Governor-Elect Chris Christie’s Approval Ratings Increase As Inauguration Day Approaches

57% in NJ Have Favorable View of New GOP Governor
Rasmussen Reports
January 14, 2010

Fifty-seven percent (57%) of New Jersey voters have a favorable opinion of Governor-elect Chris Christie just before he formally takes office next Tuesday, according to a new Rasmussen Reports telephone survey in the state. Still, while many are giving the new Governor the benefit of the doubt, only 15% with a very favorable opinion.
That overall favorable rating of 57% is up nine points from the last pre-election poll and up eight from right after the election.

Thirty-three percent (33%) of New Jersey voters rate taxes as the biggest problem Christie faces as he becomes governor. For 28% the biggest problem is government spending, while 22% put unemployment at the top of the list. Corruption, education and crime, in that order, all get single-digit recognition as the top problem facing the governor-elect.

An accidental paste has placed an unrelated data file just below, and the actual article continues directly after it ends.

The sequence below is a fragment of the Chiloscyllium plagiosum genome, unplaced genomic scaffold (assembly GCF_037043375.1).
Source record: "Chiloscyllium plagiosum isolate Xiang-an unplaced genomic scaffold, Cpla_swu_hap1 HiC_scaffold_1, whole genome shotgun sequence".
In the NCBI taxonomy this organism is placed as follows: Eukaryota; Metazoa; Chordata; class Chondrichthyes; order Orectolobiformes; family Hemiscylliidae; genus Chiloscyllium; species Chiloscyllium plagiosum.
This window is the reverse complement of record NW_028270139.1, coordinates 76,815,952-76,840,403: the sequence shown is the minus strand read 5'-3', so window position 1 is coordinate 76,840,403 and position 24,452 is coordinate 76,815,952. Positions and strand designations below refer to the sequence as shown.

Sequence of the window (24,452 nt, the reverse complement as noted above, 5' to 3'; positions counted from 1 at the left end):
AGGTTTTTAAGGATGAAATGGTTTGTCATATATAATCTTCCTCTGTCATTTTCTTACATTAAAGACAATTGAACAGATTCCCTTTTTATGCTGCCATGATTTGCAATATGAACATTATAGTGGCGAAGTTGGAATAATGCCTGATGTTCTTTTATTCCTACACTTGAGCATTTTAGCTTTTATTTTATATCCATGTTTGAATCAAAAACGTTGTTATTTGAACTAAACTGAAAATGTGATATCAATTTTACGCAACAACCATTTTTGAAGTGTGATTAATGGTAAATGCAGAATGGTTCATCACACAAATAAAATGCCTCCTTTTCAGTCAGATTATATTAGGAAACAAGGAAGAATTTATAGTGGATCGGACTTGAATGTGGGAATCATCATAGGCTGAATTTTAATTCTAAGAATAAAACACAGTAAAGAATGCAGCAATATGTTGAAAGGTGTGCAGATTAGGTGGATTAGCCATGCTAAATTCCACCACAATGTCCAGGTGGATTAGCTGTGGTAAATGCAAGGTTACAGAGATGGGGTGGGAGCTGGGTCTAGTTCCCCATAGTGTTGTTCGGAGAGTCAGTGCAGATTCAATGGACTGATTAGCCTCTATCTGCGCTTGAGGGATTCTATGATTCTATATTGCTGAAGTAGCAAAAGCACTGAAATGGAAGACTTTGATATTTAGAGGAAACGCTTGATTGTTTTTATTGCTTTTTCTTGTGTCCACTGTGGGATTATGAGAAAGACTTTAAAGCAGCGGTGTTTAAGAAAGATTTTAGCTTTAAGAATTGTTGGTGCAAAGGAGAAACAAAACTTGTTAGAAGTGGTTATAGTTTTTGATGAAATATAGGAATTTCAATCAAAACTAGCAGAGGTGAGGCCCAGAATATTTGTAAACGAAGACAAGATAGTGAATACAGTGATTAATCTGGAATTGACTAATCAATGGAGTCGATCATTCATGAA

However, when asked which issue Christie should tackle first, 34% put government spending at the head of the line. For 29%, taxes come first, while 24% cite unemployment. Corruption, education and crime again bring up the bottom of the list. Voters just after the election rated cutting state spending as the new governor?s top priority.

Democrats think that tackling unemployment should be the incoming Governor?s top priority. For Republicans and unaffiliated voters, cutting government spending is atop the list.

Voters are a bit more optimistic that the new governor will be able to improve the state?s economy. Fifty percent (50%) say it?s at least somewhat likely, a 10-point boost in confidence from the post-election survey.

Christie is one of two Republican governors elected last November in the two marquee races of 2009. The other was Robert McDonnell in Virginia. Those GOP victories were among the first inklings of the difficult political environment Democrats would face in this year?s midterm elections as the economy continues to stumble along and public anger grows over many of official Washington?s actions.

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